March 9, 2020, United Nations – Women have seen great progress in their rights through the years, but much work still needs to be done toward gender equality and empowerment.
That was the assessment of Adrian Dominican Sister Durstyne Farnan, OP, Dominican representative at the United Nations, as she contemplated the status of women ahead of March 8, 2020, International Women’s Day.
Since being selected recently by the Dominican Sisters Conference to fill her new position, Sister Durstyne has been involved with the Commission on the Status of Women, a UN organization established by the Economic and Social Council to promote women’s rights and to monitor their status throughout the world.
The Commission’s annual two-week session – which includes official meetings and public “side events” of workshops, presentations, and other events to explore the status of women – was scheduled for March 2020. The session was canceled to prevent the possible spread of COVID-19, the disease caused by the new coronavirus.
The 64th session would have marked the 25th anniversary of the Beijing Conference, the fourth world conference on women, which set forth a platform and a number of areas of concern to be addressed worldwide. These included the “persistent and increasing burden of poverty on women,” unequal access to education and training, violence against women and the effects of war on women, and “lack of respect for and inadequate promotion and protection of the human rights of women.”
In the past few months, in preparation for the sessions, commissions of women have been studying the Beijing Platform to see if new language needs to be added, Sister Durstyne said. “Twenty-five years ago we weren’t talking about the climate,” but now the climate crisis needs to be discussed in light of its impact on women and their families, she said.
Sister Durstyne has seen progress in the status of women. “Just look at our political situation in the United States,” she said. “We don’t have a woman president yet and I’m not sure we will in 2020 – but maybe in 2024.” Yet, the performance of the female candidates for nomination by the Democratic Party showcased their “amazing abilities,” she added.
But Sister Durstyne sees the need for much more progress for women in the United States and around the world and noted that women have made varying levels of progress in different parts of the world. “I think all women want the same thing in many ways, but how far do they have to go? How close are they to getting gender equality in Vietnam or Latin America?”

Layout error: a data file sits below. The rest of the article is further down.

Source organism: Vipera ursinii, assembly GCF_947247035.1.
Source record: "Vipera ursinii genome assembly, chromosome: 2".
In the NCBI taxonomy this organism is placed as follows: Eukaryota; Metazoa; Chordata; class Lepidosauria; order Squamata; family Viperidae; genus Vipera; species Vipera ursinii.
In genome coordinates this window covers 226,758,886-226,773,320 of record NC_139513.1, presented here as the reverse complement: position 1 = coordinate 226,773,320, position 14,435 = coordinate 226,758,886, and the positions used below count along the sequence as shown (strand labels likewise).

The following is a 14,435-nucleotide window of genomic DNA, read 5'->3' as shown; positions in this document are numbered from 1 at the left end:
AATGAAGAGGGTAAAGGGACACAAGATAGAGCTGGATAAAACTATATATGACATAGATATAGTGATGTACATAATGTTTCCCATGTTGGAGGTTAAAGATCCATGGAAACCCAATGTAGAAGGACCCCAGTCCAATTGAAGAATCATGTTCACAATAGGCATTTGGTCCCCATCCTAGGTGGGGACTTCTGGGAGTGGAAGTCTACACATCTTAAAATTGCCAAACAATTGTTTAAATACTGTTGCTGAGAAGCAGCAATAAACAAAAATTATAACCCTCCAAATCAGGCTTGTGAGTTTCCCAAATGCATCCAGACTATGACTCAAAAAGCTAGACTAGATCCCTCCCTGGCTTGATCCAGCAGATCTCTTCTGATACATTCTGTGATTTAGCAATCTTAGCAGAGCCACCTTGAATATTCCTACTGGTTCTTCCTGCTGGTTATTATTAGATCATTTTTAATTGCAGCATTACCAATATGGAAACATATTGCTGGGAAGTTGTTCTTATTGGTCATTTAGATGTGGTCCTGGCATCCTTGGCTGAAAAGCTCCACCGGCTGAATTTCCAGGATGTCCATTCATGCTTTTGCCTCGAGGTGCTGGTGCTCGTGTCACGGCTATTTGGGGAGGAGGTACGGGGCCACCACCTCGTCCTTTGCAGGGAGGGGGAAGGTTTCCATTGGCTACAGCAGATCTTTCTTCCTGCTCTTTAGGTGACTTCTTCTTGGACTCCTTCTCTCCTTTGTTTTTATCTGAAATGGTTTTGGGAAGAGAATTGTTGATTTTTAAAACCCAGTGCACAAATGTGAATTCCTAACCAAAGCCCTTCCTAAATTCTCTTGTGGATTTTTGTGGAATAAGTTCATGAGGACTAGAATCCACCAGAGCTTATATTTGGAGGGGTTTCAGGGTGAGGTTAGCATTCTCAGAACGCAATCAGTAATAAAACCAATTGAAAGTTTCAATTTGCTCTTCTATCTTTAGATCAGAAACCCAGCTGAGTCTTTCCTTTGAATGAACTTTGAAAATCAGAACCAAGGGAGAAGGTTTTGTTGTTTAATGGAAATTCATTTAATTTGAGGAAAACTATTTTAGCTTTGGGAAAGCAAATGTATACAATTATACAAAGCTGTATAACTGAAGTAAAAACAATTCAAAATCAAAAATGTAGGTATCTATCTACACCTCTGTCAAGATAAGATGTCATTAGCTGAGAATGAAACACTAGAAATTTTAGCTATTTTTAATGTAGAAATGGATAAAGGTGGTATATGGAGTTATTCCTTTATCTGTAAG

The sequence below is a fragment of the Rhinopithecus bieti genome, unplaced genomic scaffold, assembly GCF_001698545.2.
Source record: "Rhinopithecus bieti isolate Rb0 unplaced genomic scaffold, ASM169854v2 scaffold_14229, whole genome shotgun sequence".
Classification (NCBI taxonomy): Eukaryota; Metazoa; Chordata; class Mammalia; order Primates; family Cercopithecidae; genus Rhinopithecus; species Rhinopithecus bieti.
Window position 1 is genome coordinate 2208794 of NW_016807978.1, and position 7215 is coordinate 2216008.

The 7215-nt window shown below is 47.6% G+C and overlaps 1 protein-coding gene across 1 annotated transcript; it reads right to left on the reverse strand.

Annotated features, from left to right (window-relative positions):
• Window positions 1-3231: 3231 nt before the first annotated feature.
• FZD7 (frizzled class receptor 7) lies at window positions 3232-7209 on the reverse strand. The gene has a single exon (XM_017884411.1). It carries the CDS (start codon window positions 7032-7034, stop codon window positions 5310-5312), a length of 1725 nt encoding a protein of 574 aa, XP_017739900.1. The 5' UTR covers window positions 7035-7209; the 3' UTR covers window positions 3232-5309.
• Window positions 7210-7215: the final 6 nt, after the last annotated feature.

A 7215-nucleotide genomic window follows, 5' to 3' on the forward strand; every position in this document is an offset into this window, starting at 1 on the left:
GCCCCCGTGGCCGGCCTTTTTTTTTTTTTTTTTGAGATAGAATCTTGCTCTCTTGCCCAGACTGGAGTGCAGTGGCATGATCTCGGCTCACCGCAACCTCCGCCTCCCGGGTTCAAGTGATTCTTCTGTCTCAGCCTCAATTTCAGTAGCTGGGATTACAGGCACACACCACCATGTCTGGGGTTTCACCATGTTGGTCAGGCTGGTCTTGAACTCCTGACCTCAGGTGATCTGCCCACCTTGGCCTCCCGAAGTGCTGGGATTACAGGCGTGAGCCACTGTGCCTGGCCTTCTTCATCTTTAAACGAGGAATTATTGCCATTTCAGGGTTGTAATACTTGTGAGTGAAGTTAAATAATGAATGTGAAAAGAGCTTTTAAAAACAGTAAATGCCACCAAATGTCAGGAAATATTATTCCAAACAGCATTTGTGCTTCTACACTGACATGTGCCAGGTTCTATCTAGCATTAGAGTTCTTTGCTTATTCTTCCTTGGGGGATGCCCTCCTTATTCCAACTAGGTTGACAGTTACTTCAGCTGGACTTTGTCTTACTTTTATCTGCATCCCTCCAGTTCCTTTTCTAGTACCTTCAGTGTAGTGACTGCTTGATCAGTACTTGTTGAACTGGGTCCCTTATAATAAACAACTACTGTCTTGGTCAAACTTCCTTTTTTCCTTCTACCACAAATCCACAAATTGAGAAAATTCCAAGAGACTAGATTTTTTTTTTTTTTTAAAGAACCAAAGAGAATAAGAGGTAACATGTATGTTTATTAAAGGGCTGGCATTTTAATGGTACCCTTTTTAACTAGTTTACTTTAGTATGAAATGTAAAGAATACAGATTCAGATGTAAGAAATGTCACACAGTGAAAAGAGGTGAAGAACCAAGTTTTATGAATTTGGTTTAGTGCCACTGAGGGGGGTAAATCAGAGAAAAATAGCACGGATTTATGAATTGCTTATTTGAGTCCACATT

Sister Durstyne hopes for a more sustainable world, including economic sustainability. “Economic sustainability will come from gender equality,” she said. “We still have to raise the level of women’s status in the world, wherever they’re coming from, and see that their hopes and desires are recognized and held up so that change can happen in our world. Change can’t happen with over half the population in the world excluded from engagement with civil society.”
Women’s overall status is affected by their economic status, Sister Durstyne said, noting that homelessness at the global level involves more and more women. “The fact that women have a responsibility for their families is a huge aspect” of their need for economic equality, she added.
Sister Durstyne also sees the need for women to be affirmed in their leadership roles. Women and men “have to honor one another’s leadership roles and competency,” she said. She gave the example of the Catholic Church, which “needs to strengthen its relationship with women and call on more women in leadership.”
The various congregations of women religious present at the United Nations – Sisters of the Sacred Heart, Sisters of Charity, Daughters of Charity, Dominicans, and Franciscans – are serving as a model of leadership development for young women, Sister Durstyne said. “We’re all here because we want to promote the leadership of women,” she said. “We’re doing it by inviting young interns to work with us, helping young women to see what contributions they can make to the sustainability and development of all people – not just women.”
Adrian Dominican Sisters and Associates join in the 2017 Climate March.
February 20, 2020, Adrian, Michigan – As we celebrate World Day of Social Justice on February 20, 2020, a number of Adrian Dominican Sisters reflect on their call as Christians and as Dominicans to work toward social justice and to advocate for those who are denied it in any way.
“Our commitment to peace and social justice is very Dominican,” said Sister Kathleen Nolan, OP, Director of the Adrian Dominican Congregation’s Office for Peace, Justice and Integrity of Creation. “It’s part of our DNA because of our charism of searching for truth and speaking truth – veritas. There’s no greater truth than the Gospel call to justice and following in the Gospel values.”